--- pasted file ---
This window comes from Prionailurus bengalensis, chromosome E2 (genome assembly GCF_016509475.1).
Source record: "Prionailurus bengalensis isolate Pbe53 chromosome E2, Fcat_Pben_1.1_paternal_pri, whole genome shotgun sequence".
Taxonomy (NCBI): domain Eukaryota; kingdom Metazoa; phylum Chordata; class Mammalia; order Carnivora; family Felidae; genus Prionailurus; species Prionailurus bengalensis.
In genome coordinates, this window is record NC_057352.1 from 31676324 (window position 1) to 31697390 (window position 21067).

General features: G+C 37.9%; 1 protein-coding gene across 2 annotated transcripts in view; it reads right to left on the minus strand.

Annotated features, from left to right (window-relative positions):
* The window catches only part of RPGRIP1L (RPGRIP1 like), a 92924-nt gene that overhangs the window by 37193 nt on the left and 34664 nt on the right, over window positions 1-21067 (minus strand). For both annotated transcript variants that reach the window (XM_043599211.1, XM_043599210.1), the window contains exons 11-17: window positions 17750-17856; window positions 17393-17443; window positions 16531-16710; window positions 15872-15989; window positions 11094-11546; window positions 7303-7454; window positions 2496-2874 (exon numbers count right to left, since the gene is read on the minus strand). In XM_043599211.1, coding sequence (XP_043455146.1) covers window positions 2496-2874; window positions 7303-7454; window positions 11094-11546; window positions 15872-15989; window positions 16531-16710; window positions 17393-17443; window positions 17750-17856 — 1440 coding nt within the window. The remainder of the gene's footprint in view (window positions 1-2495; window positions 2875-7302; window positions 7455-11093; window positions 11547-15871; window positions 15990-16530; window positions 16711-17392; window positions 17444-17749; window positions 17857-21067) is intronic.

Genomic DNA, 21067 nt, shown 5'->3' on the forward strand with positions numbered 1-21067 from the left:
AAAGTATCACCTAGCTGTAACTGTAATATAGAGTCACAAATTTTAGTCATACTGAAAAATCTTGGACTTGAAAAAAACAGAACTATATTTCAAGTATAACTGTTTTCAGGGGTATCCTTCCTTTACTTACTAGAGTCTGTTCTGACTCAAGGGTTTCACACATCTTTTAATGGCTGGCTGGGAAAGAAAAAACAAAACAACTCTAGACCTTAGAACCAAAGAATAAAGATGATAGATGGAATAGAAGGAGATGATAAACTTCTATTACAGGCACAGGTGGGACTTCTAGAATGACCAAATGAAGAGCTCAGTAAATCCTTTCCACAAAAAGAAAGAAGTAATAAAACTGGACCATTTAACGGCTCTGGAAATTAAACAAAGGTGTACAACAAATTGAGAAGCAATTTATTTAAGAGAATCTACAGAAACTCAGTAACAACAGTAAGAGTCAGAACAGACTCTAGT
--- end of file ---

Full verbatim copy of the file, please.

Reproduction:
This window comes from Prionailurus bengalensis, chromosome E2 (genome assembly GCF_016509475.1).
Source record: "Prionailurus bengalensis isolate Pbe53 chromosome E2, Fcat_Pben_1.1_paternal_pri, whole genome shotgun sequence".
Taxonomy (NCBI): domain Eukaryota; kingdom Metazoa; phylum Chordata; class Mammalia; order Carnivora; family Felidae; genus Prionailurus; species Prionailurus bengalensis.
In genome coordinates, this window is record NC_057352.1 from 31676324 (window position 1) to 31697390 (window position 21067).

General features: G+C 37.9%; 1 protein-coding gene across 2 annotated transcripts in view; it reads right to left on the minus strand.

Annotated features, from left to right (window-relative positions):
* The window catches only part of RPGRIP1L (RPGRIP1 like), a 92924-nt gene that overhangs the window by 37193 nt on the left and 34664 nt on the right, over window positions 1-21067 (minus strand). For both annotated transcript variants that reach the window (XM_043599211.1, XM_043599210.1), the window contains exons 11-17: window positions 17750-17856; window positions 17393-17443; window positions 16531-16710; window positions 15872-15989; window positions 11094-11546; window positions 7303-7454; window positions 2496-2874 (exon numbers count right to left, since the gene is read on the minus strand). In XM_043599211.1, coding sequence (XP_043455146.1) covers window positions 2496-2874; window positions 7303-7454; window positions 11094-11546; window positions 15872-15989; window positions 16531-16710; window positions 17393-17443; window positions 17750-17856 — 1440 coding nt within the window. The remainder of the gene's footprint in view (window positions 1-2495; window positions 2875-7302; window positions 7455-11093; window positions 11547-15871; window positions 15990-16530; window positions 16711-17392; window positions 17444-17749; window positions 17857-21067) is intronic.

Genomic DNA, 21067 nt, shown 5'->3' on the forward strand with positions numbered 1-21067 from the left:
AAAGTATCACCTAGCTGTAACTGTAATATAGAGTCACAAATTTTAGTCATACTGAAAAATCTTGGACTTGAAAAAAACAGAACTATATTTCAAGTATAACTGTTTTCAGGGGTATCCTTCCTTTACTTACTAGAGTCTGTTCTGACTCAAGGGTTTCACACATCTTTTAATGGCTGGCTGGGAAAGAAAAAACAAAACAACTCTAGACCTTAGAACCAAAGAATAAAGATGATAGATGGAATAGAAGGAGATGATAAACTTCTATTACAGGCACAGGTGGGACTTCTAGAATGACCAAATGAAGAGCTCAGTAAATCCTTTCCACAAAAAGAAAGAAGTAATAAAACTGGACCATTTAACGGCTCTGGAAATTAAACAAAGGTGTACAACAAATTGAGAAGCAATTTATTTAAGAGAATCTACAGAAACTCAGTAACAACAGTAAGAGTCAGAACAGACTCTAGT